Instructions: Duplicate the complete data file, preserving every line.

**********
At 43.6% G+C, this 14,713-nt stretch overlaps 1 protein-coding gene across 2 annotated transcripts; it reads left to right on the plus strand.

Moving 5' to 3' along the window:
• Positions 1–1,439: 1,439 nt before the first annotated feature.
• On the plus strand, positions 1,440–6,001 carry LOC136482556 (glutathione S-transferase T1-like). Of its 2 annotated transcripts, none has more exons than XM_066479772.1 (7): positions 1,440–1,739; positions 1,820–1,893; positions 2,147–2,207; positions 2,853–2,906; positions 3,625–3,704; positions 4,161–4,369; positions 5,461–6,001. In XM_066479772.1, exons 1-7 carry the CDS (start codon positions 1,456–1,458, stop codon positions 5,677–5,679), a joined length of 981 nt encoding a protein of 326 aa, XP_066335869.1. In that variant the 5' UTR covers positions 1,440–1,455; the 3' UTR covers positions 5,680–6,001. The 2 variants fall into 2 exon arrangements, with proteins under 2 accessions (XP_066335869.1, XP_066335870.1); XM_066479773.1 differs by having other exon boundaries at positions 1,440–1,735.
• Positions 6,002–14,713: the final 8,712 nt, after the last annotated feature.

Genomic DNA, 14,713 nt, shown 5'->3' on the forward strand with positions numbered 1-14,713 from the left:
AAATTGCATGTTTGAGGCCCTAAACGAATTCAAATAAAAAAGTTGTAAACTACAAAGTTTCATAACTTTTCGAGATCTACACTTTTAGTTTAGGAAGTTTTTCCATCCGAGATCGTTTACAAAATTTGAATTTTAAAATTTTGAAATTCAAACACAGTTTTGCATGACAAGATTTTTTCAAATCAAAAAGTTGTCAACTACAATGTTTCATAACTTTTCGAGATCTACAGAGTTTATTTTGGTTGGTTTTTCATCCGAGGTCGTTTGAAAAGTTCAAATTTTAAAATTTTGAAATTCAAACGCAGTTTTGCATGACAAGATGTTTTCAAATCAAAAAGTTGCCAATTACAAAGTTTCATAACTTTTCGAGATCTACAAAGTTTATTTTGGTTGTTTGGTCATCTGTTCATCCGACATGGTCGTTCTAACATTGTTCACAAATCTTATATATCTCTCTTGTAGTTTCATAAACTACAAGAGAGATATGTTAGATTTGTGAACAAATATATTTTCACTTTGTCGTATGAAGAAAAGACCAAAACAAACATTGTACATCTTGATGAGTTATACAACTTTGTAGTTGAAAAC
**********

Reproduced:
At 43.6% G+C, this 14,713-nt stretch overlaps 1 protein-coding gene across 2 annotated transcripts; it reads left to right on the plus strand.

Moving 5' to 3' along the window:
• Positions 1–1,439: 1,439 nt before the first annotated feature.
• On the plus strand, positions 1,440–6,001 carry LOC136482556 (glutathione S-transferase T1-like). Of its 2 annotated transcripts, none has more exons than XM_066479772.1 (7): positions 1,440–1,739; positions 1,820–1,893; positions 2,147–2,207; positions 2,853–2,906; positions 3,625–3,704; positions 4,161–4,369; positions 5,461–6,001. In XM_066479772.1, exons 1-7 carry the CDS (start codon positions 1,456–1,458, stop codon positions 5,677–5,679), a joined length of 981 nt encoding a protein of 326 aa, XP_066335869.1. In that variant the 5' UTR covers positions 1,440–1,455; the 3' UTR covers positions 5,680–6,001. The 2 variants fall into 2 exon arrangements, with proteins under 2 accessions (XP_066335869.1, XP_066335870.1); XM_066479773.1 differs by having other exon boundaries at positions 1,440–1,735.
• Positions 6,002–14,713: the final 8,712 nt, after the last annotated feature.

Genomic DNA, 14,713 nt, shown 5'->3' on the forward strand with positions numbered 1-14,713 from the left:
AAATTGCATGTTTGAGGCCCTAAACGAATTCAAATAAAAAAGTTGTAAACTACAAAGTTTCATAACTTTTCGAGATCTACACTTTTAGTTTAGGAAGTTTTTCCATCCGAGATCGTTTACAAAATTTGAATTTTAAAATTTTGAAATTCAAACACAGTTTTGCATGACAAGATTTTTTCAAATCAAAAAGTTGTCAACTACAATGTTTCATAACTTTTCGAGATCTACAGAGTTTATTTTGGTTGGTTTTTCATCCGAGGTCGTTTGAAAAGTTCAAATTTTAAAATTTTGAAATTCAAACGCAGTTTTGCATGACAAGATGTTTTCAAATCAAAAAGTTGCCAATTACAAAGTTTCATAACTTTTCGAGATCTACAAAGTTTATTTTGGTTGTTTGGTCATCTGTTCATCCGACATGGTCGTTCTAACATTGTTCACAAATCTTATATATCTCTCTTGTAGTTTCATAAACTACAAGAGAGATATGTTAGATTTGTGAACAAATATATTTTCACTTTGTCGTATGAAGAAAAGACCAAAACAAACATTGTACATCTTGATGAGTTATACAACTTTGTAGTTGAAAAC